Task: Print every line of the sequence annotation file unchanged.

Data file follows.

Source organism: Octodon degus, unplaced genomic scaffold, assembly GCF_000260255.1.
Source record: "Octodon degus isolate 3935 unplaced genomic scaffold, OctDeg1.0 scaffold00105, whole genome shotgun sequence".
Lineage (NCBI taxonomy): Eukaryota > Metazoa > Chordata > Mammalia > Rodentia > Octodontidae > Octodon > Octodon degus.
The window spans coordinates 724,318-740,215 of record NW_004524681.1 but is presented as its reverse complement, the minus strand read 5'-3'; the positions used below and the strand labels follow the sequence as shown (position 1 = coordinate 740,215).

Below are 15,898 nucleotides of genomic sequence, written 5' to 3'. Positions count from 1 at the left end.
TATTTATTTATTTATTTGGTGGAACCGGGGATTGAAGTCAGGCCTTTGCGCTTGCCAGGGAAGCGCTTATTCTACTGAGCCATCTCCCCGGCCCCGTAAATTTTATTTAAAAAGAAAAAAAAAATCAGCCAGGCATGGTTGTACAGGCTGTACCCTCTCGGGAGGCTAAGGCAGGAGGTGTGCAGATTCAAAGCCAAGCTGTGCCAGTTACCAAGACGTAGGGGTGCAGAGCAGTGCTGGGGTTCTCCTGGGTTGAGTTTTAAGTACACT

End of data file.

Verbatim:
Source organism: Octodon degus, unplaced genomic scaffold, assembly GCF_000260255.1.
Source record: "Octodon degus isolate 3935 unplaced genomic scaffold, OctDeg1.0 scaffold00105, whole genome shotgun sequence".
Lineage (NCBI taxonomy): Eukaryota > Metazoa > Chordata > Mammalia > Rodentia > Octodontidae > Octodon > Octodon degus.
The window spans coordinates 724,318-740,215 of record NW_004524681.1 but is presented as its reverse complement, the minus strand read 5'-3'; the positions used below and the strand labels follow the sequence as shown (position 1 = coordinate 740,215).

Below are 15,898 nucleotides of genomic sequence, written 5' to 3'. Positions count from 1 at the left end.
TATTTATTTATTTATTTGGTGGAACCGGGGATTGAAGTCAGGCCTTTGCGCTTGCCAGGGAAGCGCTTATTCTACTGAGCCATCTCCCCGGCCCCGTAAATTTTATTTAAAAAGAAAAAAAAAATCAGCCAGGCATGGTTGTACAGGCTGTACCCTCTCGGGAGGCTAAGGCAGGAGGTGTGCAGATTCAAAGCCAAGCTGTGCCAGTTACCAAGACGTAGGGGTGCAGAGCAGTGCTGGGGTTCTCCTGGGTTGAGTTTTAAGTACACT